Tyrant dinosaurs – properly called tyrannosauroids – are most usually associated with the Late Cretaceous of North America. Of course, if you know anything about dinosaurs you’ll also know that many tyrants were Asian. So, the most familiar tyrants – the big, short-armed kinds like Tyrannosaurus, Tarbosaurus, Albertosaurus and Daspletosaurus (all of which belong to the best-known tyrant clade, Tyrannosauridae) – were all animals of Laurasia, the northern landmass that split up during the Cretaceous to form North America and Eurasia [image above provided by Roger Benson; read on for explanation].
The history and diversity of early, non-tyrannosaurid tyrants is still poorly known, but in recent years a number of such forms have been discovered in Europe and Asia. Eotyrannus lengi (named in 2001) is from the Lower Cretaceous of southern England; little Aviatyrannis jurassica (named in 2003) is from the Upper Jurassic of Portugal; small, feathered Dilong paradoxus (named in 2004) is from the Lower Cretaceous of Liaoning Province in China; crested Guanlong wucaii (named in 2006) is from the Upper Jurassic of the Junggar Basin in China; Stokesosaurus langhami (named in 2008) is from the Upper Jurassic of southern England; Xiongguanlong baimoensis (named in 2009) is from the Lower Cretaceous of Gansu in China; Raptorex kriegsteini (also named in 2009) is inferred to be from the Lower Cretaceous of somewhere in north-eastern China*; and Sinotyrannus kazuoensis (also named in 2009) is also from the Lower Cretaceous of Liaoning Province [adjacent image shows life restoration of Raptorex by Nobu Tamura, from wikipedia].
* There is some scepticism about the claim that Raptorex came from Liaoning Province, as it was recovered from a commercial source.
Proceratosaurus bradleyi [shown here, image © NHM] from the Middle Jurassic of England has also been recently identified as an early tyrannosauroid closely related to Guanlong (Rauhut et al. 2010). The name Proceratosauridae can be used for the Proceratosaurus + Guanlong clade (I’m pleased to say that I found Proceratosaurus to be a tyrannosauroid in my 2006 Ph.D. thesis… though shame I still haven’t published).
The presence of Proceratosaurus in the Jurassic of England, Aviatyrannis in the Jurassic of Portugal, Stokesosaurus in the Jurassic of the USA and England, and Guanlong in the Jurassic of China indicates that tyrants were distributed across Laurasia by the Late Jurassic.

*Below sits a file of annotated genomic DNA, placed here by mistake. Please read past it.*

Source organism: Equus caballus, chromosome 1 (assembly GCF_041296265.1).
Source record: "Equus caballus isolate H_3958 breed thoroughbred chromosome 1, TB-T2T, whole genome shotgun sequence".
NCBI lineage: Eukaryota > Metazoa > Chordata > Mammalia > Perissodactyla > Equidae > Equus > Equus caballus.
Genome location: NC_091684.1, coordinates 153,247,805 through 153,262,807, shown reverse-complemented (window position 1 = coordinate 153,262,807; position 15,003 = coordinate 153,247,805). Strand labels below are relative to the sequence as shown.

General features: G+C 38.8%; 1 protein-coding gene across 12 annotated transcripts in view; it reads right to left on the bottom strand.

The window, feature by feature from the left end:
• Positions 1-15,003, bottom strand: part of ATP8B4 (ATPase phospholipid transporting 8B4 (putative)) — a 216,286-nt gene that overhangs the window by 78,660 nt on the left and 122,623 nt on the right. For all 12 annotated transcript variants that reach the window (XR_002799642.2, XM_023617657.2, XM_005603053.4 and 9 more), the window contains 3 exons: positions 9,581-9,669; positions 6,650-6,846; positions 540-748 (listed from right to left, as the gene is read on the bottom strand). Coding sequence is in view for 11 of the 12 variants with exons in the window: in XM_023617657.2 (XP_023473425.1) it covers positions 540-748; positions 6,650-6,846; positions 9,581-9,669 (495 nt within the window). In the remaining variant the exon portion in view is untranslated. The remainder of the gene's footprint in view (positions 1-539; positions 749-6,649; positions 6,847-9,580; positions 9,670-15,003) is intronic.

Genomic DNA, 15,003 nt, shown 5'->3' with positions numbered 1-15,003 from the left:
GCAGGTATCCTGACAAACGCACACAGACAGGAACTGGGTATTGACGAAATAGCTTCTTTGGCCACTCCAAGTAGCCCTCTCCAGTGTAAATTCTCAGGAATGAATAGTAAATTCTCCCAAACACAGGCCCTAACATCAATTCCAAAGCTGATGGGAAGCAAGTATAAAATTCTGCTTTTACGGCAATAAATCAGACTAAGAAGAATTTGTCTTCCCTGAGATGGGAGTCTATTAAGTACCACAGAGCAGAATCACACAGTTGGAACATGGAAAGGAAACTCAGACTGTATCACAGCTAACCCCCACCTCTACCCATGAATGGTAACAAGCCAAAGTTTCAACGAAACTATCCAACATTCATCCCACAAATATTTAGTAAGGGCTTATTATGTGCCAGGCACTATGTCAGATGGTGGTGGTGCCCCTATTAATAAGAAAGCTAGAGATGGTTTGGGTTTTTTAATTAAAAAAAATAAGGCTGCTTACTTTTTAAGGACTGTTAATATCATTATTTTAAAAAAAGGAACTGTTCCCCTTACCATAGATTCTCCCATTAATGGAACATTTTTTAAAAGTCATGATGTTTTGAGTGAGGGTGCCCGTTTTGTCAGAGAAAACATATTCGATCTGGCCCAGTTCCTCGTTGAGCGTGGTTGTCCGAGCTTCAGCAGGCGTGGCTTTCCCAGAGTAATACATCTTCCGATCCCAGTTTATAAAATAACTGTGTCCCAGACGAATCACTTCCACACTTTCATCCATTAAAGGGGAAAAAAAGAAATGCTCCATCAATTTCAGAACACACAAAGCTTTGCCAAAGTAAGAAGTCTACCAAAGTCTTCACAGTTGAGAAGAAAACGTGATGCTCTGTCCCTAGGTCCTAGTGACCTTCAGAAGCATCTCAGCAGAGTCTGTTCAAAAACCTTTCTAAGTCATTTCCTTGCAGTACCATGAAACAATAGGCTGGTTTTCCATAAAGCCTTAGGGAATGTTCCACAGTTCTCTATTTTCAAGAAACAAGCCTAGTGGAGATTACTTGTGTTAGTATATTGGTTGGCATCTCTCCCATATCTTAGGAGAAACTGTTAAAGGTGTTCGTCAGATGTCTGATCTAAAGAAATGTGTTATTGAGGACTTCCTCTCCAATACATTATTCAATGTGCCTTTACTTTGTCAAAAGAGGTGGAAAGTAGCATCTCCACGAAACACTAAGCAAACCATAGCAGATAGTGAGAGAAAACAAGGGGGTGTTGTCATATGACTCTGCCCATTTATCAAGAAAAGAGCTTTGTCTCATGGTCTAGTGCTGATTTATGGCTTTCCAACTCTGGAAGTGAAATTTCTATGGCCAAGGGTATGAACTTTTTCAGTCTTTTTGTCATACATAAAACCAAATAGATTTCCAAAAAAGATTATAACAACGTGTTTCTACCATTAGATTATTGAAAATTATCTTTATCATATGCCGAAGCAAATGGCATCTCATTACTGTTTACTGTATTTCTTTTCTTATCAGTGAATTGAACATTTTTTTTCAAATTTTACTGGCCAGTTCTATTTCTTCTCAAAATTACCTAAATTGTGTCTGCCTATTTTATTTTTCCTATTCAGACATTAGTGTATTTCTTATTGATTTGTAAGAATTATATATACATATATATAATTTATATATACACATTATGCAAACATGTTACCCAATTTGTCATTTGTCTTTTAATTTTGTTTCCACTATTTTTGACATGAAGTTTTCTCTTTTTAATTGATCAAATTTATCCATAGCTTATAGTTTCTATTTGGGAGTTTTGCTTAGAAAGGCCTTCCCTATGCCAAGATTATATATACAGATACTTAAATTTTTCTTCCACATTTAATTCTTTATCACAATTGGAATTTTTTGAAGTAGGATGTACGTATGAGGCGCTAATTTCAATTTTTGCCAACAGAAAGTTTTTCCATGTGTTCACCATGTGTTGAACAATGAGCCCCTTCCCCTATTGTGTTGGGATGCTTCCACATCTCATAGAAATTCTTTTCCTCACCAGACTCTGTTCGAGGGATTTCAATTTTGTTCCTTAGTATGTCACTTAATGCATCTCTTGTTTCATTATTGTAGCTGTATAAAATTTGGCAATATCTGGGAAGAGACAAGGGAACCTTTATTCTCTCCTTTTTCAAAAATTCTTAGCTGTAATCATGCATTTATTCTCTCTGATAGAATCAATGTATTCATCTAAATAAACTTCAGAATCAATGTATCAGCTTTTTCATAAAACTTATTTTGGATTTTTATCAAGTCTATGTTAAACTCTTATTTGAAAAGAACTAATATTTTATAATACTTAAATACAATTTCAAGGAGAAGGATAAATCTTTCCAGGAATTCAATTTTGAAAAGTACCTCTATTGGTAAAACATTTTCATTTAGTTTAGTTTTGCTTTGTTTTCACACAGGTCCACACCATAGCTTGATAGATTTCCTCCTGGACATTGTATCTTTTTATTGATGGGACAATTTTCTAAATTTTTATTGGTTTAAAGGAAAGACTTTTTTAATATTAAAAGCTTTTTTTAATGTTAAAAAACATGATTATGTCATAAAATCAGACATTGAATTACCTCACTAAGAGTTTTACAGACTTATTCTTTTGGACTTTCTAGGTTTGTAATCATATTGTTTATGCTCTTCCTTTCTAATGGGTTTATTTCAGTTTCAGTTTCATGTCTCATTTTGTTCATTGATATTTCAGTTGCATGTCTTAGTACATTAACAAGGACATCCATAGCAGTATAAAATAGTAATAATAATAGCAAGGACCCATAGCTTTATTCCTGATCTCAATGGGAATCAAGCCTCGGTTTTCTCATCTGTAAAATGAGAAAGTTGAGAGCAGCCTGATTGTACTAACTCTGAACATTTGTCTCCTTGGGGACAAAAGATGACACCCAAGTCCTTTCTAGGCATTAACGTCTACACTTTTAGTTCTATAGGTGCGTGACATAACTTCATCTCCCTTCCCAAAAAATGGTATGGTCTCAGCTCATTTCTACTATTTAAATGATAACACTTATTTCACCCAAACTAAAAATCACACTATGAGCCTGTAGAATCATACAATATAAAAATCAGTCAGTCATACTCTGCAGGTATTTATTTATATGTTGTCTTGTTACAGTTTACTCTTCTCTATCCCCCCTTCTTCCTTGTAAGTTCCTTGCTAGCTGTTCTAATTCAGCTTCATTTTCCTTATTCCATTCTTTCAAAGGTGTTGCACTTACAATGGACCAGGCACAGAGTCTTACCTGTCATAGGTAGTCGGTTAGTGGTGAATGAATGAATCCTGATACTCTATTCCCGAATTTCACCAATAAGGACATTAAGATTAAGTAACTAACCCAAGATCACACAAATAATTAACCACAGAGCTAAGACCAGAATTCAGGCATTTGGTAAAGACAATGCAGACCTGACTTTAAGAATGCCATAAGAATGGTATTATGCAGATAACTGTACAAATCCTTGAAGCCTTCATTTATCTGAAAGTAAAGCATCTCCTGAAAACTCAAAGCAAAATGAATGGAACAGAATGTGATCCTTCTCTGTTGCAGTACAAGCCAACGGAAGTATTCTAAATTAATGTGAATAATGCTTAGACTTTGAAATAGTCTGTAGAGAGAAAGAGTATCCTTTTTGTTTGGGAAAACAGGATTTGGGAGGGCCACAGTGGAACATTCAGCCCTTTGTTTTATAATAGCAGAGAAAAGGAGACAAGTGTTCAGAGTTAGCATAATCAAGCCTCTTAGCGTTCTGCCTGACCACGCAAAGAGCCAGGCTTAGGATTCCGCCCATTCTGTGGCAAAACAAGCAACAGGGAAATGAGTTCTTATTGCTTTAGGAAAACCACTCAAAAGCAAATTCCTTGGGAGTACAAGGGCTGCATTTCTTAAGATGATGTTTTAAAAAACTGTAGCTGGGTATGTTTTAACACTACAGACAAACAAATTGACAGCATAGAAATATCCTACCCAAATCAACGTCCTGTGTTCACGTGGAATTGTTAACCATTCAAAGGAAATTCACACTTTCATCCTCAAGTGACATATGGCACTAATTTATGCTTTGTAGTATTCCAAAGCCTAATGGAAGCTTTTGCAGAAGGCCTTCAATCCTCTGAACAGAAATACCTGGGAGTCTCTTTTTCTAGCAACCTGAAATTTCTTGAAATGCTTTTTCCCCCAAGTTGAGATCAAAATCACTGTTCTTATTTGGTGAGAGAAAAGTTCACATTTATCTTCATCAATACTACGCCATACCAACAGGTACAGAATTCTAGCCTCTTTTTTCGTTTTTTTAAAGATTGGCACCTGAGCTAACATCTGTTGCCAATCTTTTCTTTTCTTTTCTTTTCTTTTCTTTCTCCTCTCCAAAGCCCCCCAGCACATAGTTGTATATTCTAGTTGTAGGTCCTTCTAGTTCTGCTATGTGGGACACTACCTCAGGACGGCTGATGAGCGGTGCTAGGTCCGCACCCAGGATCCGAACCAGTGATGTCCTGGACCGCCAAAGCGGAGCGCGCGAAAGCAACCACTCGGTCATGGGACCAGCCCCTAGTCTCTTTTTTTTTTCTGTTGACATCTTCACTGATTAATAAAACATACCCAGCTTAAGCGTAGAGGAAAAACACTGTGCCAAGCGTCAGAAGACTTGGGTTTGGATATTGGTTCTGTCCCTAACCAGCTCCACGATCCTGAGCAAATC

This distribution raises an interesting question: seeing as tyrants were living across Laurasia during the Jurassic, why didn’t they colonise the southern continents? During the Cretaceous, several dinosaur groups (such as macronarian sauropods and allosauroid theropods) occurred in North America and Eurasia in the north, and in South America, Africa and Australia in the south. This pattern indicates that these groups were able to colonise both the northern (Laurasian) and southern (Gondwanan) landmasses during the Jurassic, prior to their Cretaceous separation. So, the deep Jurassic origin of tyrants means that we should predict their presence on the Gondwanan continents.
Today sees the publication of a paper by Roger Benson and colleagues on the first Australian tyrant dinosaur (Benson et al. 2010). Thanks to this find, we now know that tyrants did, indeed, get deep into the south. The specimen is, unfortunately, not a complete skeleton or even a partial one: it’s a single, 30-cm-long pubic bone, currently known only by its catalogue number, NMV P186046 [shown here, image provided by Roger Benson]. It’s from the famous Dinosaur Cove site in Victoria, and its detailed anatomy demonstrates its tyrannosauroid identity. Additional clues show whereabouts the specimen lies within the tyrannosauroid radiation.
The pubic boot – the projecting, foot-shaped bony mass present at the lower end of the bone – is narrow from side to side. This means that the bone belongs to a coelurosaurian theropod (other theropods have broader pubic boots). Among coelurosaurs, a particularly large pubic boot (like that present in NMV P186046) is seen in tyrannosauroids, as is a prominent, flange-like ridge (the pubic tubercle) at the upper end of the bone. Other characteristic tyrannosauroid features are present on the bone too. The proposed tyrannosauroid identification of the specimen is therefore pretty secure: no other group of theropods possesses this combination of unusual features.